Monthly Archives: November 2013

Planted: A Story of Creation, Calling and Community

The news this morning is bad.

Pretty much like most other mornings.

From NASA, we hear that last month was the hottest September on record. From Berlin, an international science panel warns that it may take “drastic measures” to avoid catastrophic climate change. From China, coal plants catapult smog to levels thirty times worse than the maximum safe level. From California, a new study finds that they simply can’t reach their aggressive emissions goals. And from Geneva, the WMO tells us that 2012 global carbon emissions hit a record high, breaking the records set in 2011, and in 2010 before that.

It’s bad all right. My goodness! I’ve got to do something! Seriously!

But a shipment of chestnut saplings has just arrived in the mail, and I’ve got planting to do. And twenty more raspberry canes are waiting for my attention as well. And the neighbor’s basement insulation is only half finished, with winter on the doorstep.

If you think of yourself as an earthkeeper, you’ve almost certainly been here. Today’s global threats to the Creation are so great. Maybe you just don’t have time for actual earthkeeping yourself. After all, what will planting a dozen chestnut trees – or taking a child for a bird-watching walk – really accomplish in the face of such menacing threats?

This is the world I live in, and – until recently – I hadn’t seen many examples of others who have found a workable way of living in both spheres: deeply moved by global-scale abuse of the Creation, but firmly committed to a sense of place and the renewal of those things under our stewardship.

But into that world steps Leah Kostamo, with her new book – Planted: A Story of Creation, Calling and Community. And finally, I’ve seen someone with a real story – told with insight and humor – about the struggle to live hopefully in a particular place, while caring for an imperiled planet.

planted-by-leah-kostamoAt its core, Planted is a story about connections. Like never before in history, our age suffers from blindness to the complex interconnections among all things in the natural world. And like no other culture on Earth, ours has lost the sense of connectedness to other humans in community. The beauty of these two connections – to the natural world, and to each other – unfolds in Kostamo’s story against the backdrop of a third connection: the Creator’s connection to us and to all that he has made.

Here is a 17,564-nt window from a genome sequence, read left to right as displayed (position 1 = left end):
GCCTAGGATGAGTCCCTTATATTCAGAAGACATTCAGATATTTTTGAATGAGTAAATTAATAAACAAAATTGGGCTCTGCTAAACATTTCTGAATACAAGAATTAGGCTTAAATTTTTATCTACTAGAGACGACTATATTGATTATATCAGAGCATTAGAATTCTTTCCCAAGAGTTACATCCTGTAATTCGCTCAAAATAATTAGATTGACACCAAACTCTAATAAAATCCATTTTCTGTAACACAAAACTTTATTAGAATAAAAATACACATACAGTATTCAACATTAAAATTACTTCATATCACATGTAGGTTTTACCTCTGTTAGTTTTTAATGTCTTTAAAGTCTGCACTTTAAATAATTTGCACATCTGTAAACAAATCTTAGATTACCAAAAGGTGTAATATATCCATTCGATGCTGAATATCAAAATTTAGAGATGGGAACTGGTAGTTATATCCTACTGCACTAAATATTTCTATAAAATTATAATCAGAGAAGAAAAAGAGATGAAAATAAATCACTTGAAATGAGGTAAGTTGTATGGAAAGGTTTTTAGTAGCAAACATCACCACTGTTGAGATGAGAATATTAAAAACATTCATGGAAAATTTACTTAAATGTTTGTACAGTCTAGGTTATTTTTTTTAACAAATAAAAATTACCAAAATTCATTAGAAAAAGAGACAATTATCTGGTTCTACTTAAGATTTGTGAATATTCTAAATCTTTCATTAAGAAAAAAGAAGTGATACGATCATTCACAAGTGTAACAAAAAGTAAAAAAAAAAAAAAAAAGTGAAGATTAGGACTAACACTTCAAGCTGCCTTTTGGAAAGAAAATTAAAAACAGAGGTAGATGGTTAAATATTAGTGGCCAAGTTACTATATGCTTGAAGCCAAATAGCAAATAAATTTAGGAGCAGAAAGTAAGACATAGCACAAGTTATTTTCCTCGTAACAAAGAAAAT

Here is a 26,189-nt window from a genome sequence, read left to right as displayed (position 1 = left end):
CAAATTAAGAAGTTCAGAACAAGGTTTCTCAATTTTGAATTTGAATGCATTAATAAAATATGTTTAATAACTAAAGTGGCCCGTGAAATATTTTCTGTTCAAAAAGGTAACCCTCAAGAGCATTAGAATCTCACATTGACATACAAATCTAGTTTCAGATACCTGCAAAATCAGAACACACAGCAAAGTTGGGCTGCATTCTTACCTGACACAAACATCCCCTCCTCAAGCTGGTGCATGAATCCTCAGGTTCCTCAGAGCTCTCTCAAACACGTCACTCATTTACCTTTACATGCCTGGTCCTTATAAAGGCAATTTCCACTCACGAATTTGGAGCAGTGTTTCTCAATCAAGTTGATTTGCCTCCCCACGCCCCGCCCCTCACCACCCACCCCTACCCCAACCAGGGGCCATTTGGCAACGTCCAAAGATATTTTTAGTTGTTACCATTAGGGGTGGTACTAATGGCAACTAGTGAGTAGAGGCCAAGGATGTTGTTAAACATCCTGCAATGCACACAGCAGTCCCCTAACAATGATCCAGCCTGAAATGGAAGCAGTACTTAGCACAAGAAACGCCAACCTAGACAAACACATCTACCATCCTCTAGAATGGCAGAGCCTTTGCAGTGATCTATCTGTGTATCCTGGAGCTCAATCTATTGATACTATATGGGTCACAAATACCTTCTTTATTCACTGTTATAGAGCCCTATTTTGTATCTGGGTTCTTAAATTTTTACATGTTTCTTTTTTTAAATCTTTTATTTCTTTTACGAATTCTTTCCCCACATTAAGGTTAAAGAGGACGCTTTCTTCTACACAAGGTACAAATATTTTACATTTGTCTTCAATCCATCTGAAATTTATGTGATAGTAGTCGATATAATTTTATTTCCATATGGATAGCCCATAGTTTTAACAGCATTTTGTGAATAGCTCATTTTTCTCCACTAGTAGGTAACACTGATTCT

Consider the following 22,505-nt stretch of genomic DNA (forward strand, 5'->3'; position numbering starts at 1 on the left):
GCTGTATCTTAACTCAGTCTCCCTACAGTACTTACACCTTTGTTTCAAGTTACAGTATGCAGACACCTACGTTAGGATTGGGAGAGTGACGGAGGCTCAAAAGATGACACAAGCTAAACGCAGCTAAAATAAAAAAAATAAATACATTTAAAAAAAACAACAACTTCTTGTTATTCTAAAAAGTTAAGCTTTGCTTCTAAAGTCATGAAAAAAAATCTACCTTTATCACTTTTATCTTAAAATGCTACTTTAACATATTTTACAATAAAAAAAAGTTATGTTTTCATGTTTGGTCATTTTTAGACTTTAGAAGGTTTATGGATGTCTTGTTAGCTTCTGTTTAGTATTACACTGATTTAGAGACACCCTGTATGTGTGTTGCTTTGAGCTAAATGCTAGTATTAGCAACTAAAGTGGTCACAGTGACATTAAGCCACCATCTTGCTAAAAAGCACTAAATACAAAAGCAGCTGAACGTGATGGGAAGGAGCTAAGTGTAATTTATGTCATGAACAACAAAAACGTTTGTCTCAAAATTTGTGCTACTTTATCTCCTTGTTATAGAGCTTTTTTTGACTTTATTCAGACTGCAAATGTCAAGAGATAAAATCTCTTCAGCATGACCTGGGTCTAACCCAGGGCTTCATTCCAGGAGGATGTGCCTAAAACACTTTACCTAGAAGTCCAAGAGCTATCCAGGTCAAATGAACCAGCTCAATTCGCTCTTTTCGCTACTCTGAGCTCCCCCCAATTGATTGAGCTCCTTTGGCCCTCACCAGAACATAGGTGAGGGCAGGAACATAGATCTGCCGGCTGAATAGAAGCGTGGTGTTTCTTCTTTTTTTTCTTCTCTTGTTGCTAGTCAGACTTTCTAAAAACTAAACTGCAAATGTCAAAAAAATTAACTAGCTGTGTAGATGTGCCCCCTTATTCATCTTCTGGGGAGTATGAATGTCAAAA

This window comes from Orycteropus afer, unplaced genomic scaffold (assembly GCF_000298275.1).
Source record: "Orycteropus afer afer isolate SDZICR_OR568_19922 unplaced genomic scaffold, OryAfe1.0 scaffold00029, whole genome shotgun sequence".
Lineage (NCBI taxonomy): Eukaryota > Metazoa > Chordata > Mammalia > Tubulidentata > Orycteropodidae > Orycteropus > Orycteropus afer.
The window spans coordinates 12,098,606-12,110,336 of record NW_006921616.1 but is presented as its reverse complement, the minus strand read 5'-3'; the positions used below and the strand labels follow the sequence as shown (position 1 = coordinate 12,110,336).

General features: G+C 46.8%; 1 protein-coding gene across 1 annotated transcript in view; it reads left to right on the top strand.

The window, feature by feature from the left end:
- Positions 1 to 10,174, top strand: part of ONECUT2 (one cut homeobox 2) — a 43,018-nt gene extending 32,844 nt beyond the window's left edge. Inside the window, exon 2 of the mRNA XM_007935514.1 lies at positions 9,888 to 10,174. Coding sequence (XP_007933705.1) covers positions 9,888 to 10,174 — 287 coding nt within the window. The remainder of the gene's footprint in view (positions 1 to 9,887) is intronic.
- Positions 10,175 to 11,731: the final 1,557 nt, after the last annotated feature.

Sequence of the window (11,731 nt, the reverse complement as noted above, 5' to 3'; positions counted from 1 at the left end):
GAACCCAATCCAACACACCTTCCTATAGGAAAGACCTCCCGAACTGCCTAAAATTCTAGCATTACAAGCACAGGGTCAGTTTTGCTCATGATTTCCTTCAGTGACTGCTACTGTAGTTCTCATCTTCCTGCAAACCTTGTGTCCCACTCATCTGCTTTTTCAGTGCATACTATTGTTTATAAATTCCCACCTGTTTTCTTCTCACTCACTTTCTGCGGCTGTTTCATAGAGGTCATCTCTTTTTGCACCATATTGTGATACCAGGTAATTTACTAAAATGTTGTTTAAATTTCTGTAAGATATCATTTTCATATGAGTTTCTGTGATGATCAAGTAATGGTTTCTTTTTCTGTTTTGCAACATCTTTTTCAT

This is no lecture, no environmental tract preaching the wonders of an astoundingly beautiful world, and the horrific tale of what we are doing to it. It’s a story of ordinary people — among them Kostamo and her husband Markku – learning to restore life-giving connections, sometimes against impossible odds.

Leah and Markku are conservationists. It comes naturally for them to share the connections between the saltwater shrimp, which becomes part of the migrating salmon, which in turn sustains the hungry grizzly, whose droppings nourish the seedling, which becomes the majestic fir that forms the backdrop for the conservation center that they operate in coastal British Columbia. On page after page, we witness the connections among coyotes and chickens, cows and humans, developers and wetlands – stories told with insight in the voice of an eyewitness. If you’re like me, you’ll want to unplug yourself, get outside and dig for worms with a little child. Or learn to identify the calls of songbirds. And it won’t be because someone has persuaded you that you should. You’ve begun to see the connections you were created for, and you want to be a part of it.   Continue reading